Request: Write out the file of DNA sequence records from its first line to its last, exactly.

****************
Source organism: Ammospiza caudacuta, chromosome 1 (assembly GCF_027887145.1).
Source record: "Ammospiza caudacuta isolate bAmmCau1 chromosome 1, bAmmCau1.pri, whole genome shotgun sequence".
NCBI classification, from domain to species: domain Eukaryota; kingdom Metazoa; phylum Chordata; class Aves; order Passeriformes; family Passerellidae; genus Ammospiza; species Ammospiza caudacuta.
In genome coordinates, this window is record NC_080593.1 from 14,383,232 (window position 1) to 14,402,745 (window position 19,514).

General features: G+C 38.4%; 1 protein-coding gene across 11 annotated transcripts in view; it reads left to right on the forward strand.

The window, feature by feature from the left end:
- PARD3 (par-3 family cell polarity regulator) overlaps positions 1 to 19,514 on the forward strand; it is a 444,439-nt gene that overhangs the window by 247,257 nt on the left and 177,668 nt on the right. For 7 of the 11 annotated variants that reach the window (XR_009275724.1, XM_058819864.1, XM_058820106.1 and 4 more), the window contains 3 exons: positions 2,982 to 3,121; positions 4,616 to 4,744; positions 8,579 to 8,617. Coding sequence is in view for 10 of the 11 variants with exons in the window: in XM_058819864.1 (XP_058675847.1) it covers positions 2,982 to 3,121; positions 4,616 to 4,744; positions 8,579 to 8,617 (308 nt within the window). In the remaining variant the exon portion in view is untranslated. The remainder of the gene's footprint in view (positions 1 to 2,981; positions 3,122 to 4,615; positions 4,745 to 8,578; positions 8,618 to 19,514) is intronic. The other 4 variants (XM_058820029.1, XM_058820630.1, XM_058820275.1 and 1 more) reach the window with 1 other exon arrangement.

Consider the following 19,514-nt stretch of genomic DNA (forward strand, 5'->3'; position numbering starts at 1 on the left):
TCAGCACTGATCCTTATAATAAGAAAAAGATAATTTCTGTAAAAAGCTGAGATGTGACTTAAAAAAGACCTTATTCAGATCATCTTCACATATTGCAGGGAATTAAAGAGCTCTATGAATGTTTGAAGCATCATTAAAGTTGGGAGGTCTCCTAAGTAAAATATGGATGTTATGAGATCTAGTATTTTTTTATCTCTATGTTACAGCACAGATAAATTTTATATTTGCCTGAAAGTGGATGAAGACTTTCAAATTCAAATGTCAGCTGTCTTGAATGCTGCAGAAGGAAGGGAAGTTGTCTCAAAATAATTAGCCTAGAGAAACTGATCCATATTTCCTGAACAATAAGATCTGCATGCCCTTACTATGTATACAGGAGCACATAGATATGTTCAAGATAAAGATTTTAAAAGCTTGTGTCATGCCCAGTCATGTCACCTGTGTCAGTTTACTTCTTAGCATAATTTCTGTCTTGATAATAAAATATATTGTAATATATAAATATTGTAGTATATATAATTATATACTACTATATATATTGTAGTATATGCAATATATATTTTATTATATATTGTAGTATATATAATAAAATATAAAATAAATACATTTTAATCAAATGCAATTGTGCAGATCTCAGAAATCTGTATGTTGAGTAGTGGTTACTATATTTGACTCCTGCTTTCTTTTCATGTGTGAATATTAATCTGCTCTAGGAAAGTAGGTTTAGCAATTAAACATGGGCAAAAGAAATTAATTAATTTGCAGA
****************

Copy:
Source organism: Ammospiza caudacuta, chromosome 1 (assembly GCF_027887145.1).
Source record: "Ammospiza caudacuta isolate bAmmCau1 chromosome 1, bAmmCau1.pri, whole genome shotgun sequence".
NCBI classification, from domain to species: domain Eukaryota; kingdom Metazoa; phylum Chordata; class Aves; order Passeriformes; family Passerellidae; genus Ammospiza; species Ammospiza caudacuta.
In genome coordinates, this window is record NC_080593.1 from 14,383,232 (window position 1) to 14,402,745 (window position 19,514).

General features: G+C 38.4%; 1 protein-coding gene across 11 annotated transcripts in view; it reads left to right on the forward strand.

The window, feature by feature from the left end:
- PARD3 (par-3 family cell polarity regulator) overlaps positions 1 to 19,514 on the forward strand; it is a 444,439-nt gene that overhangs the window by 247,257 nt on the left and 177,668 nt on the right. For 7 of the 11 annotated variants that reach the window (XR_009275724.1, XM_058819864.1, XM_058820106.1 and 4 more), the window contains 3 exons: positions 2,982 to 3,121; positions 4,616 to 4,744; positions 8,579 to 8,617. Coding sequence is in view for 10 of the 11 variants with exons in the window: in XM_058819864.1 (XP_058675847.1) it covers positions 2,982 to 3,121; positions 4,616 to 4,744; positions 8,579 to 8,617 (308 nt within the window). In the remaining variant the exon portion in view is untranslated. The remainder of the gene's footprint in view (positions 1 to 2,981; positions 3,122 to 4,615; positions 4,745 to 8,578; positions 8,618 to 19,514) is intronic. The other 4 variants (XM_058820029.1, XM_058820630.1, XM_058820275.1 and 1 more) reach the window with 1 other exon arrangement.

Consider the following 19,514-nt stretch of genomic DNA (forward strand, 5'->3'; position numbering starts at 1 on the left):
TCAGCACTGATCCTTATAATAAGAAAAAGATAATTTCTGTAAAAAGCTGAGATGTGACTTAAAAAAGACCTTATTCAGATCATCTTCACATATTGCAGGGAATTAAAGAGCTCTATGAATGTTTGAAGCATCATTAAAGTTGGGAGGTCTCCTAAGTAAAATATGGATGTTATGAGATCTAGTATTTTTTTATCTCTATGTTACAGCACAGATAAATTTTATATTTGCCTGAAAGTGGATGAAGACTTTCAAATTCAAATGTCAGCTGTCTTGAATGCTGCAGAAGGAAGGGAAGTTGTCTCAAAATAATTAGCCTAGAGAAACTGATCCATATTTCCTGAACAATAAGATCTGCATGCCCTTACTATGTATACAGGAGCACATAGATATGTTCAAGATAAAGATTTTAAAAGCTTGTGTCATGCCCAGTCATGTCACCTGTGTCAGTTTACTTCTTAGCATAATTTCTGTCTTGATAATAAAATATATTGTAATATATAAATATTGTAGTATATATAATTATATACTACTATATATATTGTAGTATATGCAATATATATTTTATTATATATTGTAGTATATATAATAAAATATAAAATAAATACATTTTAATCAAATGCAATTGTGCAGATCTCAGAAATCTGTATGTTGAGTAGTGGTTACTATATTTGACTCCTGCTTTCTTTTCATGTGTGAATATTAATCTGCTCTAGGAAAGTAGGTTTAGCAATTAAACATGGGCAAAAGAAATTAATTAATTTGCAGA